During the American Pharmacists Association’s annual meeting in Orlando last weekend, the leadership called on its members to advocate for provider status and expanded scope of practice.
During the American Pharmacists Association’s (APhA) annual meeting in Orlando last weekend, the leadership called on its members to advocate for provider status and expanded scope of practice.
And the time is right to move the profession forward because there are unprecedented opportunities for pharmacists, such as the expansion of medication therapy management (MTM) services for Medicare beneficiaries, growing evidence of pharmacists’ value, and an expanding pharmacist workforce, noted Stacie Maas, RPh, JD, senior vice president, Pharmacy Practice and Government Affairs for APhA.
In mid-March a bipartisan bill, H.R. 4190, introduced in the House of Representatives, would amend Title XVIII of the Social Security Act to include pharmacists as healthcare providers in medically underserved areas throughout the United States. This year’s keynote speaker of the opening general session echoed the APhA’s leaders’ message and went a step further, calling on pharmacists to become public health providers.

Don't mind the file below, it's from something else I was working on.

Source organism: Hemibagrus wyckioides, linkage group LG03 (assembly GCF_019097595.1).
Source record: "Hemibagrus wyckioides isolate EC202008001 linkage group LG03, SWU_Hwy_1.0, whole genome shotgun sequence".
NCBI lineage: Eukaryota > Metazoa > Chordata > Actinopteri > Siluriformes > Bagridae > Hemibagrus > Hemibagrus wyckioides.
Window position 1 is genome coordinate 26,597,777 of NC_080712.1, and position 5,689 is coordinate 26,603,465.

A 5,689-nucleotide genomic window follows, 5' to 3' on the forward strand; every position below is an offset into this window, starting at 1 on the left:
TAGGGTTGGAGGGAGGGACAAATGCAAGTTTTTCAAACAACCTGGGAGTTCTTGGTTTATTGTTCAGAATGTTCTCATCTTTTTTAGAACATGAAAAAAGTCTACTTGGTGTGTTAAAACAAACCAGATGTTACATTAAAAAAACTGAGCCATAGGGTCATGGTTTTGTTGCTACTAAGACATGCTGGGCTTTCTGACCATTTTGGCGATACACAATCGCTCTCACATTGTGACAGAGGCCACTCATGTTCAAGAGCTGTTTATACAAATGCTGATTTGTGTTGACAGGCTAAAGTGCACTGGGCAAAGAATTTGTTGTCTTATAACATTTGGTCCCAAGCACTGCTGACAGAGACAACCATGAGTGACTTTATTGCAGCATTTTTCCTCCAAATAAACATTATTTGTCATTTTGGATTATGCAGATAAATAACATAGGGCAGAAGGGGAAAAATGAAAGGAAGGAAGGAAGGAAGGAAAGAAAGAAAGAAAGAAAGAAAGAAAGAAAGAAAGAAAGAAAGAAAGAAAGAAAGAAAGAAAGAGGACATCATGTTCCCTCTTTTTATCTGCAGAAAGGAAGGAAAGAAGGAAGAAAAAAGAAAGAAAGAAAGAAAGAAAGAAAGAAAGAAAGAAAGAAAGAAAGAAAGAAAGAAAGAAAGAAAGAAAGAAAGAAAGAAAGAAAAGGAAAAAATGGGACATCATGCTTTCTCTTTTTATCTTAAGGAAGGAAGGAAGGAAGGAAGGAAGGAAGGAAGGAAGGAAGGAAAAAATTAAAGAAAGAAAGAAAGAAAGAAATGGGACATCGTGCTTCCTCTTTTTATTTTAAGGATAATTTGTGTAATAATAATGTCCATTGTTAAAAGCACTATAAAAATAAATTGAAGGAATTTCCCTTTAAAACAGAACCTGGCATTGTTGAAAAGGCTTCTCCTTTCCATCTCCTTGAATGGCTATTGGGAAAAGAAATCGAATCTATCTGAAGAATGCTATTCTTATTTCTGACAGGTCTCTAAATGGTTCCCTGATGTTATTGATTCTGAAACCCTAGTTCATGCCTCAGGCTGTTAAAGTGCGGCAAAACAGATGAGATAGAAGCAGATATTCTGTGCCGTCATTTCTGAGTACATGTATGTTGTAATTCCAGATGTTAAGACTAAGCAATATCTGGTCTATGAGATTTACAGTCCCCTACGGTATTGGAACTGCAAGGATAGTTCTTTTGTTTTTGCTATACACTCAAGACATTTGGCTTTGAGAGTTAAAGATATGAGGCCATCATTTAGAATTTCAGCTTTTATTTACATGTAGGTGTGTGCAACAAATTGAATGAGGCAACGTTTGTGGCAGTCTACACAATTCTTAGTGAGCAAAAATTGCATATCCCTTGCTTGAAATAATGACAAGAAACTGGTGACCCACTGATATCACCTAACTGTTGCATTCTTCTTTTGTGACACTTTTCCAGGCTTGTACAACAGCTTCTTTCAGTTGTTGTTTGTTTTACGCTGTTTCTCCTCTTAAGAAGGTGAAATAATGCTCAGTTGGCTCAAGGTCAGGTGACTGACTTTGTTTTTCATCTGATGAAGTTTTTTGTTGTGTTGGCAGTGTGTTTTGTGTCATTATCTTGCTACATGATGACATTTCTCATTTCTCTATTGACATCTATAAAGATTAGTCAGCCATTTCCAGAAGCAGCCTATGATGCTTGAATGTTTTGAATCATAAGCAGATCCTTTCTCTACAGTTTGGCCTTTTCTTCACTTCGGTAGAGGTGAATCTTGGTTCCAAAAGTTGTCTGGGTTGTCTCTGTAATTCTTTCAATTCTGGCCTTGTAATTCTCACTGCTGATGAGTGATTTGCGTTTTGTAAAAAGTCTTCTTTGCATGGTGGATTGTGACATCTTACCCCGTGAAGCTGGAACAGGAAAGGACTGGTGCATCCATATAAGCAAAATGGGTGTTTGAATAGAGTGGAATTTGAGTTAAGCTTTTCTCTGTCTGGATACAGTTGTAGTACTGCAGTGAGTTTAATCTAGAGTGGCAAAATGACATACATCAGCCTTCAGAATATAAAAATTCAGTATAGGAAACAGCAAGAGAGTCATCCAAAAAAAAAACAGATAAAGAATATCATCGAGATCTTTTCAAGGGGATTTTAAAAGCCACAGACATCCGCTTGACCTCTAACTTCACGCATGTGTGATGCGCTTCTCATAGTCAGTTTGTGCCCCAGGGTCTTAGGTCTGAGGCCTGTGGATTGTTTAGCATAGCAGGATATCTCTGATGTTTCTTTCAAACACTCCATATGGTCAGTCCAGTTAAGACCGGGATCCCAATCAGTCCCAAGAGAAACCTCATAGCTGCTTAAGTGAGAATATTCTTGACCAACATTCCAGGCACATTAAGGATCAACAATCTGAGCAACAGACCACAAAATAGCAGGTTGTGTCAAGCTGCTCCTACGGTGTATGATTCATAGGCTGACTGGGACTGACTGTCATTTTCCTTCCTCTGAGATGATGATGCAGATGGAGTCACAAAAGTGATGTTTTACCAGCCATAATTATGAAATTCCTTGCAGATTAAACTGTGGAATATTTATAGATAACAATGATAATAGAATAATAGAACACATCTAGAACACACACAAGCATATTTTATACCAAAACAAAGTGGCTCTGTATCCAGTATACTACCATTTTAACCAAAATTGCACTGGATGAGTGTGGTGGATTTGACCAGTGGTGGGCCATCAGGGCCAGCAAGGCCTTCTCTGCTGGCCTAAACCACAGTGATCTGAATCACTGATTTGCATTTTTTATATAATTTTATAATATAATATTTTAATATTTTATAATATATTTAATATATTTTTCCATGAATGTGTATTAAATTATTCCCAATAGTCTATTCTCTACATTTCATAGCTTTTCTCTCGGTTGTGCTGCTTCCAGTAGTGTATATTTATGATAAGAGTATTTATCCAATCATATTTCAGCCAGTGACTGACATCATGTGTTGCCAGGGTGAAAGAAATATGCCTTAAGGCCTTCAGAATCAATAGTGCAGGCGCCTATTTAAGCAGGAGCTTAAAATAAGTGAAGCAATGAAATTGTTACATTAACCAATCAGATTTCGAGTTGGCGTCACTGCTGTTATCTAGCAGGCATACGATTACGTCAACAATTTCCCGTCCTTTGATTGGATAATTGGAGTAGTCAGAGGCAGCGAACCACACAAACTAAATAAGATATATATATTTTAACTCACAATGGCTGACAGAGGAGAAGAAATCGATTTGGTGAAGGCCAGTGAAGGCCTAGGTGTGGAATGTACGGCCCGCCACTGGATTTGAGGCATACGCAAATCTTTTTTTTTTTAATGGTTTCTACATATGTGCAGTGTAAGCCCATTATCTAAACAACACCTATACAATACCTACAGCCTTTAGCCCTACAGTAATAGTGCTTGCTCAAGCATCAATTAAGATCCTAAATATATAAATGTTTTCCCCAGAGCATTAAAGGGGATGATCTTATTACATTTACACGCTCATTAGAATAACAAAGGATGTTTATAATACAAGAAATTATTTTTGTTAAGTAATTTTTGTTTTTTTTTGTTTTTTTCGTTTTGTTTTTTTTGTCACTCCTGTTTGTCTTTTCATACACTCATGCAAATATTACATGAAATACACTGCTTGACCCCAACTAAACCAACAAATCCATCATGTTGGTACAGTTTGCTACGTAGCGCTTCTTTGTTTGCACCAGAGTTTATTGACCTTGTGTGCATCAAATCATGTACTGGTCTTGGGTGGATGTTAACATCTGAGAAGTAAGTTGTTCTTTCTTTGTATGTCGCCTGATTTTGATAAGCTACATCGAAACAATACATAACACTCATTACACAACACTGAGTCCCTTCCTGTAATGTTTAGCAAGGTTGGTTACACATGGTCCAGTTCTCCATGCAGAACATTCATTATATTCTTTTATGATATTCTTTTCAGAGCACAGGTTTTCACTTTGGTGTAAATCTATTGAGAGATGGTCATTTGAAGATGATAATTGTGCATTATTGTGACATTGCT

Former U.S. Surgeon General Richard H. Carmona, MD, MPH, FACS, said pharmacists have the tools and knowledge to be able to mentor patients with chronic diseases, such as cardiovascular disease, and to follow and guide them.
“We can’t afford any longer to just have a public health department deal with those things. It is my humble opinion that each and every one of us have to become public health providers with the skills and scope of practice we have and when necessary expand the scope of practice. The silos have to come down,” Carmona said.
His presentation, “Cardiovascular Practice Update 2014: The Heart of the Matter,” emphasized that the disease burden of CVD is about aberrant behaviors and, therefore, is largely preventable. With help from pharmacists as health coaches, patients will be able to modify their diets, increase their physical activity, and make healthy lifestyle choices to lessen morbidity and mortality associated with CVD.
“We need to arm and empower every person in the country who has the ability to do this, to be an agent of execution around health. Again, who is better suited to do that than pharmacists engaging patients on a daily basis,” Carmona said.
Pharmacists are ideal for this expanded role as they are the most accessible healthcare providers that patients encounter several times per week. Not only can pharmacists address patients’ pharmaceutical needs, they can help patients with their overall health and encourage them to change some behaviors and when necessary, refer them to appropriate specialists, he continued.
“We desperately need you to address the unmet healthcare needs of the nation outside of pharmacy. We know you do a great thing for pharmacy, but there is so much more that you can do, so we can appreciate our health goals,” Carmona said.